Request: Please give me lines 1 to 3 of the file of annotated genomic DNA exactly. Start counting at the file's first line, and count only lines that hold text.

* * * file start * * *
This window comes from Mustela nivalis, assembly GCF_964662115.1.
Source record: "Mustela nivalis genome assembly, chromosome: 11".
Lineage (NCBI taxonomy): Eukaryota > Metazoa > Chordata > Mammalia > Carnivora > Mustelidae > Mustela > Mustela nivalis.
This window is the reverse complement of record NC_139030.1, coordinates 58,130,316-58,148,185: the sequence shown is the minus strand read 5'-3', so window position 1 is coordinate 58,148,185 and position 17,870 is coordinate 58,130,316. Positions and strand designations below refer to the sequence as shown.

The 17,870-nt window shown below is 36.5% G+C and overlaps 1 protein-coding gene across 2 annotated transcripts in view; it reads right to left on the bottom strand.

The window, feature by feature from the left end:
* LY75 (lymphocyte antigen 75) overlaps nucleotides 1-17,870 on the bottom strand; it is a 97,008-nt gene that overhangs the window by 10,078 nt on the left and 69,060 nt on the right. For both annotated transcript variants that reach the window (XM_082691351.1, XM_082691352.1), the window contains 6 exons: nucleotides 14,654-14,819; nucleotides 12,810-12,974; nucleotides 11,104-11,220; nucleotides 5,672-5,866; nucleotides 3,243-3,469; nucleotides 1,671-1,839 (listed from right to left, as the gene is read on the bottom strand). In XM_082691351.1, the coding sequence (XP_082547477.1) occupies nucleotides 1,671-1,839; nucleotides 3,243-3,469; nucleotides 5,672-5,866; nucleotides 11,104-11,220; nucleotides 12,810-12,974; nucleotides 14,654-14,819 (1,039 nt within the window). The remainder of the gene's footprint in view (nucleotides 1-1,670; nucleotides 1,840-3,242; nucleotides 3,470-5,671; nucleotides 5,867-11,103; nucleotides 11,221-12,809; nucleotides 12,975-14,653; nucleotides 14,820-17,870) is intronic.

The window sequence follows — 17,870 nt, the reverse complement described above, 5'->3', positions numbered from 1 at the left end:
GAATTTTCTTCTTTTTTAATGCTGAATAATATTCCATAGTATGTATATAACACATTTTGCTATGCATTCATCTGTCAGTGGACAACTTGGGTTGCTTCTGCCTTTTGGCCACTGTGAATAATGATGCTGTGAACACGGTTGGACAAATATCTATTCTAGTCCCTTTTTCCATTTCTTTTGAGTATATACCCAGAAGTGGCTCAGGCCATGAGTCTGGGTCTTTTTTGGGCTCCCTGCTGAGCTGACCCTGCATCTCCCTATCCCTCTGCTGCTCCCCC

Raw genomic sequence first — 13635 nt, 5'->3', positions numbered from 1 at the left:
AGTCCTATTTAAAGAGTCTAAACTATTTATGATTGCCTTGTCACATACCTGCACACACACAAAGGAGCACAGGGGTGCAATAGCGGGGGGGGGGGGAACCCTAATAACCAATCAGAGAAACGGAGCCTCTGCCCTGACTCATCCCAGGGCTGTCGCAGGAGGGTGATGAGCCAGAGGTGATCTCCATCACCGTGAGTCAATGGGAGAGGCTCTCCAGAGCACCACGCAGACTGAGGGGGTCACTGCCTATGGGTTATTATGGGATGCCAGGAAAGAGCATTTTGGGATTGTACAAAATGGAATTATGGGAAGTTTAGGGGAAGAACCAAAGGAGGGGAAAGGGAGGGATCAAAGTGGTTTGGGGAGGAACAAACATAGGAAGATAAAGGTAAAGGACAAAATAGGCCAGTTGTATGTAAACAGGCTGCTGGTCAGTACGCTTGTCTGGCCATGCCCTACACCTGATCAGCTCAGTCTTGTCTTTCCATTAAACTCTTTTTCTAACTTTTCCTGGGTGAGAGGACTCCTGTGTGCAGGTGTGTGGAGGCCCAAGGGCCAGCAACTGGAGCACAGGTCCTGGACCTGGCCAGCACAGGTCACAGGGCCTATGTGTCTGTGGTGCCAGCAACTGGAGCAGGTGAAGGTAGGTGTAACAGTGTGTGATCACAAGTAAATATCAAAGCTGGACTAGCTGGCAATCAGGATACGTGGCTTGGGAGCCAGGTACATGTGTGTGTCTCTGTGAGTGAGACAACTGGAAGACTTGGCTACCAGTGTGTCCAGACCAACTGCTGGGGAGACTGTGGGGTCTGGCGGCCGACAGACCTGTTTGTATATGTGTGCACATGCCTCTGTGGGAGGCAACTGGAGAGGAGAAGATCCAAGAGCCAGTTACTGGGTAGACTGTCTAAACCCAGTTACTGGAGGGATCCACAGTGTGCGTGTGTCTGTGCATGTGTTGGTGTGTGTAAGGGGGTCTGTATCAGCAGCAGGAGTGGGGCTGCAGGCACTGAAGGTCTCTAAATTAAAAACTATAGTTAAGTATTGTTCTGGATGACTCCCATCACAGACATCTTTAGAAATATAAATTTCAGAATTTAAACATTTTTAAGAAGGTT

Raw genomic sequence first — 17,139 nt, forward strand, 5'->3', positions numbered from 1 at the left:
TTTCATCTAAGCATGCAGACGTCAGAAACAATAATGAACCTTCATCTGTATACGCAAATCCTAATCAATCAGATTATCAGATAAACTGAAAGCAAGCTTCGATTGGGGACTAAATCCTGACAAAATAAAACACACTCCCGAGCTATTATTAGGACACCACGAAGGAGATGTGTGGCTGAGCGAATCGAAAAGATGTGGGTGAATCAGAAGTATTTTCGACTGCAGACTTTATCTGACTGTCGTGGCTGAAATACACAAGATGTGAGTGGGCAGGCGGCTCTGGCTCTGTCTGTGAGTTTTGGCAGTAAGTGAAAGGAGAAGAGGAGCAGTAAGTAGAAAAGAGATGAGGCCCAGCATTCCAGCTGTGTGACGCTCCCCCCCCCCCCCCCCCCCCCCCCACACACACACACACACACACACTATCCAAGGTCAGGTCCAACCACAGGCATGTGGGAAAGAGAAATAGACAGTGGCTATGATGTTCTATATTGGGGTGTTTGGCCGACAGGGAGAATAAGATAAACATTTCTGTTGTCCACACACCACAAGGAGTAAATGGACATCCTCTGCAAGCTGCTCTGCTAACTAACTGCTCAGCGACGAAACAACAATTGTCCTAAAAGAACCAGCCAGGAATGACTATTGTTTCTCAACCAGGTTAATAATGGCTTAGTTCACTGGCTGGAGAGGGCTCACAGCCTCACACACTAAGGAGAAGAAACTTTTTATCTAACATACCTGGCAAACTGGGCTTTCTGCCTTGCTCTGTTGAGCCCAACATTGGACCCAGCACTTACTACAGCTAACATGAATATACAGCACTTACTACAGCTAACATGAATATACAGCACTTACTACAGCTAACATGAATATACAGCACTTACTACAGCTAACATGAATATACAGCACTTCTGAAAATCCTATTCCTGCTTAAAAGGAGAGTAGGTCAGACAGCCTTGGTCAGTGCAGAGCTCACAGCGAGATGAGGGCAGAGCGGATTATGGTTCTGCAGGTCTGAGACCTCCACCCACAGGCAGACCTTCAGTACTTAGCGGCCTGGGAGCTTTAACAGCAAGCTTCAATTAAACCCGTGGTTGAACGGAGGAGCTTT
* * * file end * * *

This window comes from Mustela nivalis, assembly GCF_964662115.1.
Source record: "Mustela nivalis genome assembly, chromosome: 11".
Lineage (NCBI taxonomy): Eukaryota > Metazoa > Chordata > Mammalia > Carnivora > Mustelidae > Mustela > Mustela nivalis.